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Co-curator Chanel Hati, with Sydney artist Nicolette Page’s portrait of Carmen on the wall behind her.

Wellington's pioneering trans community celebrated in exhibition

A new exhibition on the pioneering Wellington trans community is bringing Carmen home.

Say “Carmen”, and most Wellingtonians immediately know who you mean. Even those who don’t recognise the name know the woman memorialised in the Cuba St precinct’s pedestrian green-light silhouettes.

In the 60s and 70s, Carmen Rupe was at the heart of the capital’s nightlife. She owned a popular coffee lounge and a strip club, and in 1977 she campaigned for the Wellington mayoralty. A pioneer champion of transgender and gay rights, what she fought for – and what has now been largely embraced by lawmakers and the wider community – made her ahead of her time.

Her final years were spent in Australia, but she remained a local favourite, and has now “come home”, immortalised in an appropriately outsized portrait by Sydney artist Nicolette Page, who has donated it to the Portrait Gallery’s permanent collection.

The work features in a new exhibition, Poutokomanawa – the Carmen Rupe Generation, showing at the gallery until 15 December. “A pou is a pillar, and those early high-profile transgender women – Carmen, Chrissy Witoko, Dana de Milo, and later, Georgina Beyer – are the pillars that support my generation,” says co-curator Chanel Hati, who knew Carmen and her circle of friends.

A 1963 portrait of Carmen by Victor Morey

“They were charming, elegant and bold. But they were also stigmatised, and harassed by the police. Yet they spoke out against inequality and injustice; they provided safe havens for the queer community and street-based sex workers to gather; and they broke down the barrier between the community and wider society. Today, there are transgender women receiving New Zealand’s highest honours – unthinkable in Carmen’s time.”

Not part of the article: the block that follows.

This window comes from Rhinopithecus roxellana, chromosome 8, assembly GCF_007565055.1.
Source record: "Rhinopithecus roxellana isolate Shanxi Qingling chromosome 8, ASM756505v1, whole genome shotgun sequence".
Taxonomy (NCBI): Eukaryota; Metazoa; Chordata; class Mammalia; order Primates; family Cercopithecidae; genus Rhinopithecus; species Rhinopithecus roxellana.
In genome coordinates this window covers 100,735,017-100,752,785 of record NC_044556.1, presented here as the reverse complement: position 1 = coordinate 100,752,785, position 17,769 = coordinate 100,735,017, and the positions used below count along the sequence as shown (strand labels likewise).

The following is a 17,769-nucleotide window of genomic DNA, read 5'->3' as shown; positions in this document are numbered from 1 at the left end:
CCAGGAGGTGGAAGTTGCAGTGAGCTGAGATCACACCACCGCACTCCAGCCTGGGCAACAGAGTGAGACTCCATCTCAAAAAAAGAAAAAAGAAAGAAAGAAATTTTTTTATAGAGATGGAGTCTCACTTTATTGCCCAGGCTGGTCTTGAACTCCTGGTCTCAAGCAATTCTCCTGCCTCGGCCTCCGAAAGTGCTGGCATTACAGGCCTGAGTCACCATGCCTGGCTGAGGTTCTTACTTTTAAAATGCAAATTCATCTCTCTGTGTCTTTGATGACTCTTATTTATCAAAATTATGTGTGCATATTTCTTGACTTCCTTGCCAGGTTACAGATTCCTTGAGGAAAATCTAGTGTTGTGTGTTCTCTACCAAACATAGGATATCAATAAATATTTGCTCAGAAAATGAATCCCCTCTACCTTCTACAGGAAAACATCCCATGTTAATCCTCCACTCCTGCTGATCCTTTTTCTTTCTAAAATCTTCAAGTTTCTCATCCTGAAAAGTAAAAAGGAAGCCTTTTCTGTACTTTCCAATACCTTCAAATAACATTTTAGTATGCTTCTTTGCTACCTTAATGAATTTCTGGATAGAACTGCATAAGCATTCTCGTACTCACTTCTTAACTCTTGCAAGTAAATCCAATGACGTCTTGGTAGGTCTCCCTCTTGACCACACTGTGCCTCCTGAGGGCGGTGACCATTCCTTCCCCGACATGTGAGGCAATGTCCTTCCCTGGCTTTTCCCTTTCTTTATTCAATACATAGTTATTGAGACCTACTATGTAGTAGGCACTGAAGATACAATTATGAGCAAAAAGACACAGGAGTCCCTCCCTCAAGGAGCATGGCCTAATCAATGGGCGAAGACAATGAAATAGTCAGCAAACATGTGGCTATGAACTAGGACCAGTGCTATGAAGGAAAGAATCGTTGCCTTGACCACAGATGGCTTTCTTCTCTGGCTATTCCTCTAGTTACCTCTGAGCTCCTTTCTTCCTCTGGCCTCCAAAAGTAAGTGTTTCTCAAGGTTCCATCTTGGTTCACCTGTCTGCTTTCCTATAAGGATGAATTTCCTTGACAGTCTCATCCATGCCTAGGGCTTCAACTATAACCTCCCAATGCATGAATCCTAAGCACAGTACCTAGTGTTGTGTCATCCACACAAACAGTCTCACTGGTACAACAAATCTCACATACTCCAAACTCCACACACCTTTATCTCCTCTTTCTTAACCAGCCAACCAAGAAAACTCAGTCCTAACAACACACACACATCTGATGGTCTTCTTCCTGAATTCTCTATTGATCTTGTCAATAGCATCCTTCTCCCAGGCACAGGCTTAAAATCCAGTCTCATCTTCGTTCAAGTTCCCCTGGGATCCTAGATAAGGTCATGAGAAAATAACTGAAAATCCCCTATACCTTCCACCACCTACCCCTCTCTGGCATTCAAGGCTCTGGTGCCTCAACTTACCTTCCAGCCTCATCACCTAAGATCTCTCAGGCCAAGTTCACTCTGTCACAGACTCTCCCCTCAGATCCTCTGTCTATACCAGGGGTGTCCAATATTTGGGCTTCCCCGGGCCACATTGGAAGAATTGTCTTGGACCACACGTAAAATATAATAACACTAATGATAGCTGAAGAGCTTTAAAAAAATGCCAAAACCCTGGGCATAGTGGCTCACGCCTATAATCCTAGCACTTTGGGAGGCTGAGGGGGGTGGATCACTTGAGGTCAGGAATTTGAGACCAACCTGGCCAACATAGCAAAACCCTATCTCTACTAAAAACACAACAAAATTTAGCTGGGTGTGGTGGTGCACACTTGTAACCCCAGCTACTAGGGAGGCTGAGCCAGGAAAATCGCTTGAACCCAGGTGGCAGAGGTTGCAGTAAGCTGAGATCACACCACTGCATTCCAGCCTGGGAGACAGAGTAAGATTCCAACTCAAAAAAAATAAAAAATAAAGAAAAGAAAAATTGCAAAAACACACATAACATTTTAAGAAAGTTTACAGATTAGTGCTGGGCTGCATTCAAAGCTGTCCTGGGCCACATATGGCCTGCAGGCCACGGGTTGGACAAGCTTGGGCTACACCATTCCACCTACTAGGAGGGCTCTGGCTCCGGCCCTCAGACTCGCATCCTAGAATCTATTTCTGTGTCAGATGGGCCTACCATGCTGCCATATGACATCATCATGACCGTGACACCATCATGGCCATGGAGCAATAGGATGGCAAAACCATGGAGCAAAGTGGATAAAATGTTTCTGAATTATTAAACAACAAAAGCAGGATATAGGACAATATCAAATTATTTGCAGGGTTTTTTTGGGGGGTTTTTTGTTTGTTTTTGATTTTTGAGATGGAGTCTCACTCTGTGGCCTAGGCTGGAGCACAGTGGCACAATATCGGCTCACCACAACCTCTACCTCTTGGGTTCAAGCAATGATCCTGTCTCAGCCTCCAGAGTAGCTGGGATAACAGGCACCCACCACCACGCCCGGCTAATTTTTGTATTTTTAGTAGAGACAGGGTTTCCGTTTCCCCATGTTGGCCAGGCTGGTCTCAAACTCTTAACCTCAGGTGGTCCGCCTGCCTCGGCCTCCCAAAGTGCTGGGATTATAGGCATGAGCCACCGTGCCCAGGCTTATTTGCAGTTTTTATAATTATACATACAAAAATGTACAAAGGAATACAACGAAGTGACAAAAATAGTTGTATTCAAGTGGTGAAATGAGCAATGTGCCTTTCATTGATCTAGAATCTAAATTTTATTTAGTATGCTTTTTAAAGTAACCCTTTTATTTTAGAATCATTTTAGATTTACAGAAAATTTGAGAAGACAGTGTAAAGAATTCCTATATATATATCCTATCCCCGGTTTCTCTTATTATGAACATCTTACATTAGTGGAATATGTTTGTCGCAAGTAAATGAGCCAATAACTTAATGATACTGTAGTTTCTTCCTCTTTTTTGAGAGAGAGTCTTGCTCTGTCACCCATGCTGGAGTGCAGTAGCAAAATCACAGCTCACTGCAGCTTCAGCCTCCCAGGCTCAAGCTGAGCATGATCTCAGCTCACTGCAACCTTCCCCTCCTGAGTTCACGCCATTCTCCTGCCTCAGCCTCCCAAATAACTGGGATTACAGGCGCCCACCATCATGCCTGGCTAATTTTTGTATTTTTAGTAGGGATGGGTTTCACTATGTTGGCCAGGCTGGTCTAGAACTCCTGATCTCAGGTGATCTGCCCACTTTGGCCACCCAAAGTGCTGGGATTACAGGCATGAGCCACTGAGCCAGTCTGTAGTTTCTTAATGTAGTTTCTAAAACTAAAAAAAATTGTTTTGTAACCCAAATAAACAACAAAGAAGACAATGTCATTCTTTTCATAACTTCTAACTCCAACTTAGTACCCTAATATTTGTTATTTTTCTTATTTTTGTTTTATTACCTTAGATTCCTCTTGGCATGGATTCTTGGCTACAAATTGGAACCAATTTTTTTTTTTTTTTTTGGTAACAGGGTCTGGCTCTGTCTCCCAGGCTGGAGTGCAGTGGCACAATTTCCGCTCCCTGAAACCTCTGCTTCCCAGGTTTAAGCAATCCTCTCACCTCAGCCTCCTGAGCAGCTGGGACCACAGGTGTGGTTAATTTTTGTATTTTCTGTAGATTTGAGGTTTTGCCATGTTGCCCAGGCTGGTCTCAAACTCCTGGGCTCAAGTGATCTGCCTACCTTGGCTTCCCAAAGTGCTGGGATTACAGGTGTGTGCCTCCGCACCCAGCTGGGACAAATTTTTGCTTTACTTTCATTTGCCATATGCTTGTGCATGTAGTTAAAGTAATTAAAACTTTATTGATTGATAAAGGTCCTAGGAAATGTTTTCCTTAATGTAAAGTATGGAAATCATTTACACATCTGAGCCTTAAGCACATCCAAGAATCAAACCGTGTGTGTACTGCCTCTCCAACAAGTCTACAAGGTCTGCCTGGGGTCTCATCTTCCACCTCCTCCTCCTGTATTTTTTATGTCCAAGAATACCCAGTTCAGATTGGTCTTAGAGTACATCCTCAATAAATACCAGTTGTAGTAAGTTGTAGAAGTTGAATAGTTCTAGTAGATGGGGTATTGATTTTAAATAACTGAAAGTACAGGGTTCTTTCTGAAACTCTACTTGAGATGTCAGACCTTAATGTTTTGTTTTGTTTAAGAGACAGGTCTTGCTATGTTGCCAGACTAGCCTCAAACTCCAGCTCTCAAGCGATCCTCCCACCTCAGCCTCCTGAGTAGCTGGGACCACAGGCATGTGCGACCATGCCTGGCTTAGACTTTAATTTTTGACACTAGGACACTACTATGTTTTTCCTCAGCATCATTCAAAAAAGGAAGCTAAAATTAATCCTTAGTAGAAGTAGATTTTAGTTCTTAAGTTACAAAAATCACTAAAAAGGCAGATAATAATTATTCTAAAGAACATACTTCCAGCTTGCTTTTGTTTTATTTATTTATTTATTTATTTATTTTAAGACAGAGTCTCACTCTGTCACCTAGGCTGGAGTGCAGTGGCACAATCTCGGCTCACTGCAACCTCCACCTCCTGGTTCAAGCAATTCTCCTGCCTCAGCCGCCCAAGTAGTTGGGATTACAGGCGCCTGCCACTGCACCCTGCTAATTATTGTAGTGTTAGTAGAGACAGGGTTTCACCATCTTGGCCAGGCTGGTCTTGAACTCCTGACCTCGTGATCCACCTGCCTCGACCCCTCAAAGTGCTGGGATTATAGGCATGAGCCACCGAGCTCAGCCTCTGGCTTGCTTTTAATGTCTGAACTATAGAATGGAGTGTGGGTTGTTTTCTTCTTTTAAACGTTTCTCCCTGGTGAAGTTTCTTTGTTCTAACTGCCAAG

Collages by transgender pioneer Witoko (who died in 2003), made up of hundreds of photos and newspaper clippings that give a glimpse of Wellington’s gay and trans community in the 70s, 80s and 90s, also feature in the exhibition.

(Te Papa, which now holds Witoko’s collages, is trying to identify the people who are featured in them – so if you recognise anyone, let one of the gallery staff know.)

Works by contemporary transgender artists accompany the historic material, including Selkie, a portrait by award-winning artist Jack Trolove, and Poutokomanawa, a commissioned piece by Ariki Brightwell.

One attention-grabbing exhibit is a purple and silver-glitter policeman’s helmet, presented to Rupe by two former vice detectives at her 70th birthday.

“I think they ultimately held her in affection, and with respect,” says Hati. “She had a strained relationship with the law in her heyday, but this was a token of reconciliation.”

Rupe was charismatic, and she used that appeal to unsettle 1970s conservative sensibilities. “Her mayoral campaign slogan was Fred Dagg’s ‘Get in Behind’,” laughs Hati. “But she campaigned, seriously, for things like marriage equality, homosexual law reform and the decriminalisation of sex work: issues the wider community felt weren’t even worth thinking about. They’re all realities now.”

Although Rupe’s bid for the mayoralty was unsuccessful, Hati says it paved the way for Georgina Beyer to become the world’s first openly transgender mayor – in Carterton, 18 years later – and then become a well-regarded Labour MP.

“I love what Georgina once said: ‘I stand on the shoulders of people who went before me, and now people stand on the shoulders of people like me.’ That acknowledges the contribution Carmen and her generation made, and continue to make even today through people like Georgina.”

This article was first published in the December 2019 issue of North & South. Follow North & South on Twitter, Facebook, Instagram and sign up to the fortnightly email for more great stories.